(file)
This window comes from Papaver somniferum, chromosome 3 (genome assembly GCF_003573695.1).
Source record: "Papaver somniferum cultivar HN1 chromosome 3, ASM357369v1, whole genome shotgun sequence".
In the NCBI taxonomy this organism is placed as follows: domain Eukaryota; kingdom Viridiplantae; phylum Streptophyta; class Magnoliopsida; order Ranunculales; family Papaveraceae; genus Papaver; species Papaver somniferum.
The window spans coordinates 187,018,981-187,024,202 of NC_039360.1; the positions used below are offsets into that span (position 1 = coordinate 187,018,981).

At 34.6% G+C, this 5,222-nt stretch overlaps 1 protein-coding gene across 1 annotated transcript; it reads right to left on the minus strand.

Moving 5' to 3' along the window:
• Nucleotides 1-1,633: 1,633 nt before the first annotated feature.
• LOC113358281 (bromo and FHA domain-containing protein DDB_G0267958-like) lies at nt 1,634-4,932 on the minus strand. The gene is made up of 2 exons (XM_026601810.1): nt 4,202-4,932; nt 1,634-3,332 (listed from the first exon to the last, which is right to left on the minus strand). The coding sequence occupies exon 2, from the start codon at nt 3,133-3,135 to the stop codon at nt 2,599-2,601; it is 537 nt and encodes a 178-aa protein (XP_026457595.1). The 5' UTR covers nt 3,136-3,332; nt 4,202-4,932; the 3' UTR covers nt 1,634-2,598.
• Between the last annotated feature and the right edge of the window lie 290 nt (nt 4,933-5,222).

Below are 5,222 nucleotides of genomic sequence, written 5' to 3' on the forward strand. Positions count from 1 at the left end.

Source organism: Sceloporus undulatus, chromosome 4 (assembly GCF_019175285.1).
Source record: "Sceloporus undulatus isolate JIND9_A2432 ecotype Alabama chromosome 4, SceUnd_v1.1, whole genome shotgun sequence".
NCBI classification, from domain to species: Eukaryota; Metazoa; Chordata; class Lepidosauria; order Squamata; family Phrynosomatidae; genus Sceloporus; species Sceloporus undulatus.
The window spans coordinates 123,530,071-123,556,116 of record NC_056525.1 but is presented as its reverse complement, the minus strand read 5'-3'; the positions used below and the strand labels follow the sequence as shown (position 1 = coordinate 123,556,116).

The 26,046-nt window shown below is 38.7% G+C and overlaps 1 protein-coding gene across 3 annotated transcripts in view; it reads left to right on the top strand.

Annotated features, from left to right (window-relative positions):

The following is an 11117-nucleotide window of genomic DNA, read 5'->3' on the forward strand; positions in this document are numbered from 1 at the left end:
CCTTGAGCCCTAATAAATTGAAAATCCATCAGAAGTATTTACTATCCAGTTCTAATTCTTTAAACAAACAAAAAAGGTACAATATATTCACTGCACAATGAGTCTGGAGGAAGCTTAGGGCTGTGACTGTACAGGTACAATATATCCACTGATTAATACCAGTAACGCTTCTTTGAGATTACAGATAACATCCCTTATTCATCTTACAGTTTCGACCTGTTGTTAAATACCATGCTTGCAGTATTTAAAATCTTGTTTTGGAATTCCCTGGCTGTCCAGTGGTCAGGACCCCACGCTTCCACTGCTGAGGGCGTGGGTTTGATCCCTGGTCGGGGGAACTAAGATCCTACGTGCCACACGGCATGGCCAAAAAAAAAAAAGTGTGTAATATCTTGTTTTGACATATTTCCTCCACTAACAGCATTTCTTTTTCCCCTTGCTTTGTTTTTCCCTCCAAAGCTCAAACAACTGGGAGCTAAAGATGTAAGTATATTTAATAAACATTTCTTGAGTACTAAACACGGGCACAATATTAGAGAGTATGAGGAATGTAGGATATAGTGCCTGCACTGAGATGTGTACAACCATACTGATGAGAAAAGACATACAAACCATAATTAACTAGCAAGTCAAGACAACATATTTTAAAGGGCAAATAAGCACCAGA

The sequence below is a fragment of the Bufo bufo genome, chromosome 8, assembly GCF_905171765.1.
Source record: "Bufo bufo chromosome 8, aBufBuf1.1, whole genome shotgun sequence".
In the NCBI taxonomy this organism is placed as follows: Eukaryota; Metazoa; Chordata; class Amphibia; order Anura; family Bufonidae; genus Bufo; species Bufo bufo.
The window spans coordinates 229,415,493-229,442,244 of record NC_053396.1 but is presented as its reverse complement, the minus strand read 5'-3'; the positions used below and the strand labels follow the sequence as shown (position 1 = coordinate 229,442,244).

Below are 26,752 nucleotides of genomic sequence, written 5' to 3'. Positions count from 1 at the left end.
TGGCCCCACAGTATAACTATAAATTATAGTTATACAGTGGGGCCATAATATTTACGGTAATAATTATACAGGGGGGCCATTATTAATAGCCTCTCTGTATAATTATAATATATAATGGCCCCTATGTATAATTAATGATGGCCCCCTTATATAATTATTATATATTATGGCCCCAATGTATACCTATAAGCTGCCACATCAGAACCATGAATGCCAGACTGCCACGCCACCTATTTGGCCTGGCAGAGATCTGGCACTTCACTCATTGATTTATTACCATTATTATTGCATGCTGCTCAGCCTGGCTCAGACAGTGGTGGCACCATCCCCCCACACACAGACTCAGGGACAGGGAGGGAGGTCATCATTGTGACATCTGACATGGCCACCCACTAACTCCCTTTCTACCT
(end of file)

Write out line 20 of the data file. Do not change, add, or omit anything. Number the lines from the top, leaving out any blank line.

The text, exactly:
Source record: "Bufo bufo chromosome 8, aBufBuf1.1, whole genome shotgun sequence".